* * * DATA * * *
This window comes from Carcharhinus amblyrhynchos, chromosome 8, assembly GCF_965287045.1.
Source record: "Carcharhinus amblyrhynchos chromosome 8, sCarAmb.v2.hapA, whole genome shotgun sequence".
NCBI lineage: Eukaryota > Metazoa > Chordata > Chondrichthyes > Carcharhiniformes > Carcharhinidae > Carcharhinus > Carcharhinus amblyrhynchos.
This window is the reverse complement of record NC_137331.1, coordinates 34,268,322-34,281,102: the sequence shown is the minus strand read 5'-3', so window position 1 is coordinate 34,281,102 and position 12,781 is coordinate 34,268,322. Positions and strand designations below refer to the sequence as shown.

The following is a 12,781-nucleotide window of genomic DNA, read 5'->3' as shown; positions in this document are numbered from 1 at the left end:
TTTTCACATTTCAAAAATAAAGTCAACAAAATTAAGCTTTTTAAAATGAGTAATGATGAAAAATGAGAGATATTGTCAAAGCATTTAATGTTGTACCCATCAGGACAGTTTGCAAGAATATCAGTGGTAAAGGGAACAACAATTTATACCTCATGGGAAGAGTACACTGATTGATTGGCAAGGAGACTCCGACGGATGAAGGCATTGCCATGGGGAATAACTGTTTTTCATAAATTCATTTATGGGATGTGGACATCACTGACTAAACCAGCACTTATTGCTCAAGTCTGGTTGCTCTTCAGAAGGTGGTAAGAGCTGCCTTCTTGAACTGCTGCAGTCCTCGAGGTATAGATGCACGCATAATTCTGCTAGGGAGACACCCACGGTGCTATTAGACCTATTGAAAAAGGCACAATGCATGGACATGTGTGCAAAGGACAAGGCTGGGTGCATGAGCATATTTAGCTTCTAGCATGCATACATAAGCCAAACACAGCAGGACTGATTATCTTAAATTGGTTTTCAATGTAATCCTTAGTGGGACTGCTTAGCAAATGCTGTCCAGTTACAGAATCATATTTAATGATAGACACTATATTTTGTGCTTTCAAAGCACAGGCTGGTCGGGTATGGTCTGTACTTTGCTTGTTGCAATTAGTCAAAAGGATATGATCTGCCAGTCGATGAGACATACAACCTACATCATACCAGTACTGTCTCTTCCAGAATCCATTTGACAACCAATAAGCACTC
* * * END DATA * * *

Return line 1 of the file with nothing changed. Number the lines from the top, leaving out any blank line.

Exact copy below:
This window comes from Carcharhinus amblyrhynchos, chromosome 8, assembly GCF_965287045.1.